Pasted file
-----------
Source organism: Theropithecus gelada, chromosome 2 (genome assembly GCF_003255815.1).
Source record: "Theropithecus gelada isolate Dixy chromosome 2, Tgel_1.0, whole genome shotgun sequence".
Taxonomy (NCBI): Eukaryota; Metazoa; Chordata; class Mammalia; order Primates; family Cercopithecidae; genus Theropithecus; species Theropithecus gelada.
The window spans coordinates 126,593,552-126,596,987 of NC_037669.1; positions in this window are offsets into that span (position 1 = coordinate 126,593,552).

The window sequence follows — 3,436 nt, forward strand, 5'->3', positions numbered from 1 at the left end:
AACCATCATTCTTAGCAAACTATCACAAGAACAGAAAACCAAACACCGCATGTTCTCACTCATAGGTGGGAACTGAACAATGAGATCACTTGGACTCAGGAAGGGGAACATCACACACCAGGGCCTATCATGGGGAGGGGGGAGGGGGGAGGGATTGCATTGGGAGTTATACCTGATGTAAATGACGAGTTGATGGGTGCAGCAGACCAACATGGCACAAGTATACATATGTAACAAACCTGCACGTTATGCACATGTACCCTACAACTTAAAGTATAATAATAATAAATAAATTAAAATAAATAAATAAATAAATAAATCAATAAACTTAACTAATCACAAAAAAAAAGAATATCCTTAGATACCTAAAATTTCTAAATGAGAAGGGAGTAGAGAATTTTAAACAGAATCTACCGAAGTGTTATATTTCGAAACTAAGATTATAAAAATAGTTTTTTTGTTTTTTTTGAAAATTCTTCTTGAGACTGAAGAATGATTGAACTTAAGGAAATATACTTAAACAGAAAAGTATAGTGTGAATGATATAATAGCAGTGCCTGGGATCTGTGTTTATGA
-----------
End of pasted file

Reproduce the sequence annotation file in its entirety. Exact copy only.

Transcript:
Source organism: Theropithecus gelada, chromosome 2 (genome assembly GCF_003255815.1).
Source record: "Theropithecus gelada isolate Dixy chromosome 2, Tgel_1.0, whole genome shotgun sequence".
Taxonomy (NCBI): Eukaryota; Metazoa; Chordata; class Mammalia; order Primates; family Cercopithecidae; genus Theropithecus; species Theropithecus gelada.
The window spans coordinates 126,593,552-126,596,987 of NC_037669.1; positions in this window are offsets into that span (position 1 = coordinate 126,593,552).

The window sequence follows — 3,436 nt, forward strand, 5'->3', positions numbered from 1 at the left end:
AACCATCATTCTTAGCAAACTATCACAAGAACAGAAAACCAAACACCGCATGTTCTCACTCATAGGTGGGAACTGAACAATGAGATCACTTGGACTCAGGAAGGGGAACATCACACACCAGGGCCTATCATGGGGAGGGGGGAGGGGGGAGGGATTGCATTGGGAGTTATACCTGATGTAAATGACGAGTTGATGGGTGCAGCAGACCAACATGGCACAAGTATACATATGTAACAAACCTGCACGTTATGCACATGTACCCTACAACTTAAAGTATAATAATAATAAATAAATTAAAATAAATAAATAAATAAATAAATCAATAAACTTAACTAATCACAAAAAAAAAGAATATCCTTAGATACCTAAAATTTCTAAATGAGAAGGGAGTAGAGAATTTTAAACAGAATCTACCGAAGTGTTATATTTCGAAACTAAGATTATAAAAATAGTTTTTTTGTTTTTTTTGAAAATTCTTCTTGAGACTGAAGAATGATTGAACTTAAGGAAATATACTTAAACAGAAAAGTATAGTGTGAATGATATAATAGCAGTGCCTGGGATCTGTGTTTATGA